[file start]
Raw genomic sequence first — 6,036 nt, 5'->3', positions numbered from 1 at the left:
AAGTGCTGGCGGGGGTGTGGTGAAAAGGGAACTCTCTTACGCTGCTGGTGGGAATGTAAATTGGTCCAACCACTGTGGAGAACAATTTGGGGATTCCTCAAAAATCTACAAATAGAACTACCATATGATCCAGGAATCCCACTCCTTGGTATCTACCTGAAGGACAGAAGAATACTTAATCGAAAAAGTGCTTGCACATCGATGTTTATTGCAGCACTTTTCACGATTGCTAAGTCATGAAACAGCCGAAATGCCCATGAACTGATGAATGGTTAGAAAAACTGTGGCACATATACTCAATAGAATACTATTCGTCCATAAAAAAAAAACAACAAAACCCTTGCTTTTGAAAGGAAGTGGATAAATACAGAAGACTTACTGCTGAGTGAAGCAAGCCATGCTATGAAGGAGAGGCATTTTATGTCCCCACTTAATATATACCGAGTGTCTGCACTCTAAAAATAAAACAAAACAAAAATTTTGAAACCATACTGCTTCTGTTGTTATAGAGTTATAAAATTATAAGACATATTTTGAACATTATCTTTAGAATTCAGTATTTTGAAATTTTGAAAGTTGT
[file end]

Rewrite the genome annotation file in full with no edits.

Raw genomic sequence first — 6,036 nt, 5'->3', positions numbered from 1 at the left:
AAGTGCTGGCGGGGGTGTGGTGAAAAGGGAACTCTCTTACGCTGCTGGTGGGAATGTAAATTGGTCCAACCACTGTGGAGAACAATTTGGGGATTCCTCAAAAATCTACAAATAGAACTACCATATGATCCAGGAATCCCACTCCTTGGTATCTACCTGAAGGACAGAAGAATACTTAATCGAAAAAGTGCTTGCACATCGATGTTTATTGCAGCACTTTTCACGATTGCTAAGTCATGAAACAGCCGAAATGCCCATGAACTGATGAATGGTTAGAAAAACTGTGGCACATATACTCAATAGAATACTATTCGTCCATAAAAAAAAAACAACAAAACCCTTGCTTTTGAAAGGAAGTGGATAAATACAGAAGACTTACTGCTGAGTGAAGCAAGCCATGCTATGAAGGAGAGGCATTTTATGTCCCCACTTAATATATACCGAGTGTCTGCACTCTAAAAATAAAACAAAACAAAAATTTTGAAACCATACTGCTTCTGTTGTTATAGAGTTATAAAATTATAAGACATATTTTGAACATTATCTTTAGAATTCAGTATTTTGAAATTTTGAAAGTTGT